Whether it's for home improvement projects or for commercial or industrial use, concrete saws are some of the essential equipment you may want to purchase. However, different concrete saws are uniquely suited for specific applications. Therefore, for you to narrow down your options and find the perfect concrete saw for your needs, you need to understand finer points of concrete saws. These tips will get you the right concrete saws for your project.
Look at the Source of Power
How is the concrete saw powered? There are three major types of concrete saws when it comes to power: hydraulic, pneumatic, and electric. Your kind of project will dictate the most suitable concrete saw to use. As a rule of the thumb, look at the area you are working on (indoor or outdoor), the thickness of the concrete you intend to cut, and the level of expertise of the person using the concrete saw. Choose electric saws if you will be working indoors because they don't emit fumes (fumes would be a problem indoors because of limited ventilation). Besides, getting electric outlets outdoors can be a challenge. Pneumatic concrete saws rely on generators, which means you would expect some emission and that's why they are ideal for outdoor use where there's maximum ventilation. However, due to the generator, pneumatic concrete saws are heavier to transport.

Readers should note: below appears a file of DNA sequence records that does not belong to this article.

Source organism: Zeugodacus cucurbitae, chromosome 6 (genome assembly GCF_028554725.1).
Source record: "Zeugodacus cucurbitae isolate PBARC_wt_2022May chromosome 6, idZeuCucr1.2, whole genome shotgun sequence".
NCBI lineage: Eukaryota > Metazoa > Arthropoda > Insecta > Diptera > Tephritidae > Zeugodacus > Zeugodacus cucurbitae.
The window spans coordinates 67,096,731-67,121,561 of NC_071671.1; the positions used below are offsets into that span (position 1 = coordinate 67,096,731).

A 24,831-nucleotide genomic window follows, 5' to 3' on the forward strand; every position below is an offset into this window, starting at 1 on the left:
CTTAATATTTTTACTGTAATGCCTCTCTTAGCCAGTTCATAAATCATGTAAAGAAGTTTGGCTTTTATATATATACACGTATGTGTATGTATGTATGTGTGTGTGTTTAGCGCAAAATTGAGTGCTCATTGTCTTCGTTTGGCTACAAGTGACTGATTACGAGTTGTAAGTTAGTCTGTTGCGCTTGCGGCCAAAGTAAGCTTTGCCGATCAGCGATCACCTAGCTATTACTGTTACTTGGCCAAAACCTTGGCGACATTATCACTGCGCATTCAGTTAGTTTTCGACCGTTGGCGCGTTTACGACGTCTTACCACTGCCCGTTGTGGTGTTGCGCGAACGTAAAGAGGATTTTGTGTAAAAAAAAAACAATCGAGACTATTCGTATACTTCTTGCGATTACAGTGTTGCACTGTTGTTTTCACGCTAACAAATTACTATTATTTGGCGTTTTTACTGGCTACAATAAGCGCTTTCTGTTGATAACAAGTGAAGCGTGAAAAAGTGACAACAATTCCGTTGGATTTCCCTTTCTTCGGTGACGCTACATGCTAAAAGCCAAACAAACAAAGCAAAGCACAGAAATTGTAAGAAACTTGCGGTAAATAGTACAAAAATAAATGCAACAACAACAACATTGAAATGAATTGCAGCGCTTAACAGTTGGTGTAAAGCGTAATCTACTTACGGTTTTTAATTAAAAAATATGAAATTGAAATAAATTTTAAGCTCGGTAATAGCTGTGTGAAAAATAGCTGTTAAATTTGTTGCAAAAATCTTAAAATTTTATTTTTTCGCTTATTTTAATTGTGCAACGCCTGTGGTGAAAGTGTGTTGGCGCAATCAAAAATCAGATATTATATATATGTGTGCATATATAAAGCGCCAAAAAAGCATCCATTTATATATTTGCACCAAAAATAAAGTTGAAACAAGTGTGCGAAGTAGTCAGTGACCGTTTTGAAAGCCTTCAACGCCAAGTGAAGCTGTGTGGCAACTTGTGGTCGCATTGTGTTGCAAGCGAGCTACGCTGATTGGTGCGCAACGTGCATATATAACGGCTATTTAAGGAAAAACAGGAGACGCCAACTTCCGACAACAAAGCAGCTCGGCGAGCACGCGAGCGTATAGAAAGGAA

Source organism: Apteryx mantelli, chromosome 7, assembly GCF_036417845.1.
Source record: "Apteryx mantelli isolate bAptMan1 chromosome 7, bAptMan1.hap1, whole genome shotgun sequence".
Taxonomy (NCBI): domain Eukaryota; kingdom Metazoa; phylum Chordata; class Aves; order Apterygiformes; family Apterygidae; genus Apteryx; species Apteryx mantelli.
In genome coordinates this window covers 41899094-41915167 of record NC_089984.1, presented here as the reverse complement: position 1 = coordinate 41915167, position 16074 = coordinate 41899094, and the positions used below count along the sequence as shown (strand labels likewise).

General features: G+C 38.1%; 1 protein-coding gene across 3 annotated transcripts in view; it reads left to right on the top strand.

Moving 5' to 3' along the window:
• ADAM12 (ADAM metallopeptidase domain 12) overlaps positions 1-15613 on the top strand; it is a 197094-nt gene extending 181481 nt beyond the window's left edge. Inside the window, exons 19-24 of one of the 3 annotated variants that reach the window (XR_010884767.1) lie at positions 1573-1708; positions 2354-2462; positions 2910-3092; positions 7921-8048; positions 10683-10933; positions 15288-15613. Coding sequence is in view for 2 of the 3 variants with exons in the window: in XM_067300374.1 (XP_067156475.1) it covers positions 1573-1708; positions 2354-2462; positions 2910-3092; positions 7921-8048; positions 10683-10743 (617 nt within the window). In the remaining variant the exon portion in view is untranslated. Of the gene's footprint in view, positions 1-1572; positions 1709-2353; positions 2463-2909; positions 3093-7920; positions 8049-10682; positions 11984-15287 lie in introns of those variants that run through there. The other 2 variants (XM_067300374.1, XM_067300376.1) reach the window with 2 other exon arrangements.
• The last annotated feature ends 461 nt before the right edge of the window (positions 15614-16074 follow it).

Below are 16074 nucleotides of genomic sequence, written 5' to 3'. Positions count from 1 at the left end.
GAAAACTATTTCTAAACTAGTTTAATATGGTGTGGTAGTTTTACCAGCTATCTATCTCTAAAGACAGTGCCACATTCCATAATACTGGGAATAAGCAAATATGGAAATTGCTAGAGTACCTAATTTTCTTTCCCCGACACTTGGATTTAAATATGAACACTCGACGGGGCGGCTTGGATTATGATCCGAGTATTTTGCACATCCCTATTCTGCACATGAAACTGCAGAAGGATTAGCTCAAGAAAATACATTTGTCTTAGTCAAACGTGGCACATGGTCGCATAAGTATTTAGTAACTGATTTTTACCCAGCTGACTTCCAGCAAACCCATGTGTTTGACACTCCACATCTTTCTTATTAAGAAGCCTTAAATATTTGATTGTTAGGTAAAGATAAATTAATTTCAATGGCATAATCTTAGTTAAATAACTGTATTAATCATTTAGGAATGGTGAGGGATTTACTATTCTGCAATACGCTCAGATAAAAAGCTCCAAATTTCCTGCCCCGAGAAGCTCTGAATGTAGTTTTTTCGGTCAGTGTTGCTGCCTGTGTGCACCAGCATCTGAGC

If you are cutting through relatively thick concrete such as through foundations, you need a powerful concrete saw. Pneumatic saws would be the ideal option, especially those whose generators are powered by diesel because they are more powerful than their electric and hydraulic counterparts.
Last, choose hydraulic concrete saws if you are the avid DIYer but haven't used concrete saws before. This is basically because as a beginner, your concrete saw may get stuck in the concrete a few times. Hydraulic saws come in handy here in the sense that you will only have to release some air pressure to loosen the blades and get the saw out of the concrete.
Choose Wisely Between Wet and Dry Cutting
Concrete saws rely on blades to make the cut. These blades can cut either wet or dry. Your choice will also depend on your project needs. For instance, if you need to keep your working area as dry as possible, you will use a dry-cutting blade because their wet-cutting counterparts often result in wet slurry that can be messy. However, this means you will have to deal with some level of dust. To make this decision easier, look at the depth of your cut. Deeper cuts mean extra build-up of heat on the blades and a lot of dust being produced. Therefore, wet cutting blades would be the ideal choice here. Too much heat can damage the blades so since dry-cutting blades rely on the airflow to reduce the heat, use them for shallower cuts where you don't expect as much heat.Share
23 June 2017
Factories are amongst our most underrated buildings, but they not only have a style and design sense all of their own--they also hold important clues to the history of the areas they're in, and each one can tell a fascinating story. In this blog I'll be highlighting some of my favourite factories around the world to discuss their architecture, what they produce, their history and what they tell us about their local areas and communities. I'll also be getting into the nitty-gritty from time to time, as it turns out that the inside world of industry is more riveting than you might imagine!